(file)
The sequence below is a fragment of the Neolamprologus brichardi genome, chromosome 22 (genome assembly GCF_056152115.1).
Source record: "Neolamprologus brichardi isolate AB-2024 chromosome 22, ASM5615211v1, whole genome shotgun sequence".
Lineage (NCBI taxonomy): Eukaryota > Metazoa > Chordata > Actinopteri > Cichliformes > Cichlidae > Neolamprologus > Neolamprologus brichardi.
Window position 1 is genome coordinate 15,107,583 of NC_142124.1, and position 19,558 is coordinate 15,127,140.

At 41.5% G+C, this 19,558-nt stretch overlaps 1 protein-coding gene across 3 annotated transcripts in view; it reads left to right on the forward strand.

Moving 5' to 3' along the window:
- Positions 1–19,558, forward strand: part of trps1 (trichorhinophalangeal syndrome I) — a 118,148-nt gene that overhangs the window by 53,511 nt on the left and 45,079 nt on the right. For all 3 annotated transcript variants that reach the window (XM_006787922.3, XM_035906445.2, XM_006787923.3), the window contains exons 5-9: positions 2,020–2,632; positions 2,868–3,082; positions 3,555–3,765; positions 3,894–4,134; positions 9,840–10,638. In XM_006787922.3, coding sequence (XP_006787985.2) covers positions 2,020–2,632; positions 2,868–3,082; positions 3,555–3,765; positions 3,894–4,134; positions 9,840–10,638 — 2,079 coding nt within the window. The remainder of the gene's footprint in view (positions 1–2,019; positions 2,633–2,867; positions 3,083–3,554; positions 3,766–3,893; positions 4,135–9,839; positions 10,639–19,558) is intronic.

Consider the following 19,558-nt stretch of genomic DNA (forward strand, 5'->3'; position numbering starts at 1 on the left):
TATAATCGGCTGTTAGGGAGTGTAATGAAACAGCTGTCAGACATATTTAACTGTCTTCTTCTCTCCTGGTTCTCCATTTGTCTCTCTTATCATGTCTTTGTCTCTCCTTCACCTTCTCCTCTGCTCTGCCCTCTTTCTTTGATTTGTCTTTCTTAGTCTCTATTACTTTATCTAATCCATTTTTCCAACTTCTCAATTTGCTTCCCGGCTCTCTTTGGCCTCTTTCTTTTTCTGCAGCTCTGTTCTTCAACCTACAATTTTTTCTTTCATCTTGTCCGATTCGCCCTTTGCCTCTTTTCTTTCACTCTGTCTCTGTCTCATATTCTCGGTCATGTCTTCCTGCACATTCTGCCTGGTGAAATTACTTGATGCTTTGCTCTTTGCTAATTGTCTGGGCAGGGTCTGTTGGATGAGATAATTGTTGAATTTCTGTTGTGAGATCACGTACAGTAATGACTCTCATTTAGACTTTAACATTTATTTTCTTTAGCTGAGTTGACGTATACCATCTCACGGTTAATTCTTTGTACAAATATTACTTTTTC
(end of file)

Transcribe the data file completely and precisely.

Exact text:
The sequence below is a fragment of the Neolamprologus brichardi genome, chromosome 22 (genome assembly GCF_056152115.1).
Source record: "Neolamprologus brichardi isolate AB-2024 chromosome 22, ASM5615211v1, whole genome shotgun sequence".
Lineage (NCBI taxonomy): Eukaryota > Metazoa > Chordata > Actinopteri > Cichliformes > Cichlidae > Neolamprologus > Neolamprologus brichardi.
Window position 1 is genome coordinate 15,107,583 of NC_142124.1, and position 19,558 is coordinate 15,127,140.

At 41.5% G+C, this 19,558-nt stretch overlaps 1 protein-coding gene across 3 annotated transcripts in view; it reads left to right on the forward strand.

Moving 5' to 3' along the window:
- Positions 1–19,558, forward strand: part of trps1 (trichorhinophalangeal syndrome I) — a 118,148-nt gene that overhangs the window by 53,511 nt on the left and 45,079 nt on the right. For all 3 annotated transcript variants that reach the window (XM_006787922.3, XM_035906445.2, XM_006787923.3), the window contains exons 5-9: positions 2,020–2,632; positions 2,868–3,082; positions 3,555–3,765; positions 3,894–4,134; positions 9,840–10,638. In XM_006787922.3, coding sequence (XP_006787985.2) covers positions 2,020–2,632; positions 2,868–3,082; positions 3,555–3,765; positions 3,894–4,134; positions 9,840–10,638 — 2,079 coding nt within the window. The remainder of the gene's footprint in view (positions 1–2,019; positions 2,633–2,867; positions 3,083–3,554; positions 3,766–3,893; positions 4,135–9,839; positions 10,639–19,558) is intronic.

Consider the following 19,558-nt stretch of genomic DNA (forward strand, 5'->3'; position numbering starts at 1 on the left):
TATAATCGGCTGTTAGGGAGTGTAATGAAACAGCTGTCAGACATATTTAACTGTCTTCTTCTCTCCTGGTTCTCCATTTGTCTCTCTTATCATGTCTTTGTCTCTCCTTCACCTTCTCCTCTGCTCTGCCCTCTTTCTTTGATTTGTCTTTCTTAGTCTCTATTACTTTATCTAATCCATTTTTCCAACTTCTCAATTTGCTTCCCGGCTCTCTTTGGCCTCTTTCTTTTTCTGCAGCTCTGTTCTTCAACCTACAATTTTTTCTTTCATCTTGTCCGATTCGCCCTTTGCCTCTTTTCTTTCACTCTGTCTCTGTCTCATATTCTCGGTCATGTCTTCCTGCACATTCTGCCTGGTGAAATTACTTGATGCTTTGCTCTTTGCTAATTGTCTGGGCAGGGTCTGTTGGATGAGATAATTGTTGAATTTCTGTTGTGAGATCACGTACAGTAATGACTCTCATTTAGACTTTAACATTTATTTTCTTTAGCTGAGTTGACGTATACCATCTCACGGTTAATTCTTTGTACAAATATTACTTTTTC